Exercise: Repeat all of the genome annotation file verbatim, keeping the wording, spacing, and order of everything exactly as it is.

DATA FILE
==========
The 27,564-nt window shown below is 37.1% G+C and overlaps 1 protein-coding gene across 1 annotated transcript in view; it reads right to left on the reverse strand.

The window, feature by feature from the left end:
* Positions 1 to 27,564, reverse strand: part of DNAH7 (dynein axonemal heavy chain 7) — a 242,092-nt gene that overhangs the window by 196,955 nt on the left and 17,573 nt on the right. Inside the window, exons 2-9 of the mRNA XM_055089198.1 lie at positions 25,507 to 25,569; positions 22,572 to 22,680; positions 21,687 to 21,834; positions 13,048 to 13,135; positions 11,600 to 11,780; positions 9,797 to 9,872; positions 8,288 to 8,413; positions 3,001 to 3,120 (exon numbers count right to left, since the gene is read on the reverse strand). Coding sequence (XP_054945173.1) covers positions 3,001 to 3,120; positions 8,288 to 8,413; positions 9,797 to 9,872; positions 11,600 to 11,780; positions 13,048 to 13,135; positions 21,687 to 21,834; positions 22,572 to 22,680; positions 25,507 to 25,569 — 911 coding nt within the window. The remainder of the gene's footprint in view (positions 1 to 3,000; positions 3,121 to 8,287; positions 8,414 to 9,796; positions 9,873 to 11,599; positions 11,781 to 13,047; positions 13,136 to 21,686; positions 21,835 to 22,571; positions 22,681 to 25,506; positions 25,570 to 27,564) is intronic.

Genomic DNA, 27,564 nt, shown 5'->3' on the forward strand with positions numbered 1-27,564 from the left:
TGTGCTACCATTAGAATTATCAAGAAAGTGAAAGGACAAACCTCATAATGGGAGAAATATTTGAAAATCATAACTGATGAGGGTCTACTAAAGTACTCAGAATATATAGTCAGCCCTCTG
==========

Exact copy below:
The 27,564-nt window shown below is 37.1% G+C and overlaps 1 protein-coding gene across 1 annotated transcript in view; it reads right to left on the reverse strand.

The window, feature by feature from the left end:
* Positions 1 to 27,564, reverse strand: part of DNAH7 (dynein axonemal heavy chain 7) — a 242,092-nt gene that overhangs the window by 196,955 nt on the left and 17,573 nt on the right. Inside the window, exons 2-9 of the mRNA XM_055089198.1 lie at positions 25,507 to 25,569; positions 22,572 to 22,680; positions 21,687 to 21,834; positions 13,048 to 13,135; positions 11,600 to 11,780; positions 9,797 to 9,872; positions 8,288 to 8,413; positions 3,001 to 3,120 (exon numbers count right to left, since the gene is read on the reverse strand). Coding sequence (XP_054945173.1) covers positions 3,001 to 3,120; positions 8,288 to 8,413; positions 9,797 to 9,872; positions 11,600 to 11,780; positions 13,048 to 13,135; positions 21,687 to 21,834; positions 22,572 to 22,680; positions 25,507 to 25,569 — 911 coding nt within the window. The remainder of the gene's footprint in view (positions 1 to 3,000; positions 3,121 to 8,287; positions 8,414 to 9,796; positions 9,873 to 11,599; positions 11,781 to 13,047; positions 13,136 to 21,686; positions 21,835 to 22,571; positions 22,681 to 25,506; positions 25,570 to 27,564) is intronic.

Genomic DNA, 27,564 nt, shown 5'->3' on the forward strand with positions numbered 1-27,564 from the left:
TGTGCTACCATTAGAATTATCAAGAAAGTGAAAGGACAAACCTCATAATGGGAGAAATATTTGAAAATCATAACTGATGAGGGTCTACTAAAGTACTCAGAATATATAGTCAGCCCTCTG